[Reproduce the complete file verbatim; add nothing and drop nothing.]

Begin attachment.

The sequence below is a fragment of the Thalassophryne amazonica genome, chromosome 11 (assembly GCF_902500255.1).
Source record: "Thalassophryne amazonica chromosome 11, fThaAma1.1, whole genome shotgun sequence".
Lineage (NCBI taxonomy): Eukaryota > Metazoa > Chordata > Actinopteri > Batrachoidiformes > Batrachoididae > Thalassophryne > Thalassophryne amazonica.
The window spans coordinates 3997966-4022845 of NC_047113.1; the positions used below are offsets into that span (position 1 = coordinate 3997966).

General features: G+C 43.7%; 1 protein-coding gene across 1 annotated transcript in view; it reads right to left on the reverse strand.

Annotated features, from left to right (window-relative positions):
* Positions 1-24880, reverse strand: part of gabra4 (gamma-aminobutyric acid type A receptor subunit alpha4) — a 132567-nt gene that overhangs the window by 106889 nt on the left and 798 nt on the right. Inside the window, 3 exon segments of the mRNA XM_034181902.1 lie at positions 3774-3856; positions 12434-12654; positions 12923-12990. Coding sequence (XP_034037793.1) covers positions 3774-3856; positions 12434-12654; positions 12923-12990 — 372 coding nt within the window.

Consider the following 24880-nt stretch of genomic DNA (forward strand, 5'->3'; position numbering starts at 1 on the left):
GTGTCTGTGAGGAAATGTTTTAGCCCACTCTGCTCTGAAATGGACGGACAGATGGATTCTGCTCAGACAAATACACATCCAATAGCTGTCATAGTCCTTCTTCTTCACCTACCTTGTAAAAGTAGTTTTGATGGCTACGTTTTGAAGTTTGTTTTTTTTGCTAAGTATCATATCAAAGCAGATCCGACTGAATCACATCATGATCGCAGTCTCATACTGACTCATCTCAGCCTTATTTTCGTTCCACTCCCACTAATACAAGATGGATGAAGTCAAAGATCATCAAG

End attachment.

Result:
The sequence below is a fragment of the Thalassophryne amazonica genome, chromosome 11 (assembly GCF_902500255.1).
Source record: "Thalassophryne amazonica chromosome 11, fThaAma1.1, whole genome shotgun sequence".
Lineage (NCBI taxonomy): Eukaryota > Metazoa > Chordata > Actinopteri > Batrachoidiformes > Batrachoididae > Thalassophryne > Thalassophryne amazonica.
The window spans coordinates 3997966-4022845 of NC_047113.1; the positions used below are offsets into that span (position 1 = coordinate 3997966).

General features: G+C 43.7%; 1 protein-coding gene across 1 annotated transcript in view; it reads right to left on the reverse strand.

Annotated features, from left to right (window-relative positions):
* Positions 1-24880, reverse strand: part of gabra4 (gamma-aminobutyric acid type A receptor subunit alpha4) — a 132567-nt gene that overhangs the window by 106889 nt on the left and 798 nt on the right. Inside the window, 3 exon segments of the mRNA XM_034181902.1 lie at positions 3774-3856; positions 12434-12654; positions 12923-12990. Coding sequence (XP_034037793.1) covers positions 3774-3856; positions 12434-12654; positions 12923-12990 — 372 coding nt within the window.

Consider the following 24880-nt stretch of genomic DNA (forward strand, 5'->3'; position numbering starts at 1 on the left):
GTGTCTGTGAGGAAATGTTTTAGCCCACTCTGCTCTGAAATGGACGGACAGATGGATTCTGCTCAGACAAATACACATCCAATAGCTGTCATAGTCCTTCTTCTTCACCTACCTTGTAAAAGTAGTTTTGATGGCTACGTTTTGAAGTTTGTTTTTTTTGCTAAGTATCATATCAAAGCAGATCCGACTGAATCACATCATGATCGCAGTCTCATACTGACTCATCTCAGCCTTATTTTCGTTCCACTCCCACTAATACAAGATGGATGAAGTCAAAGATCATCAAG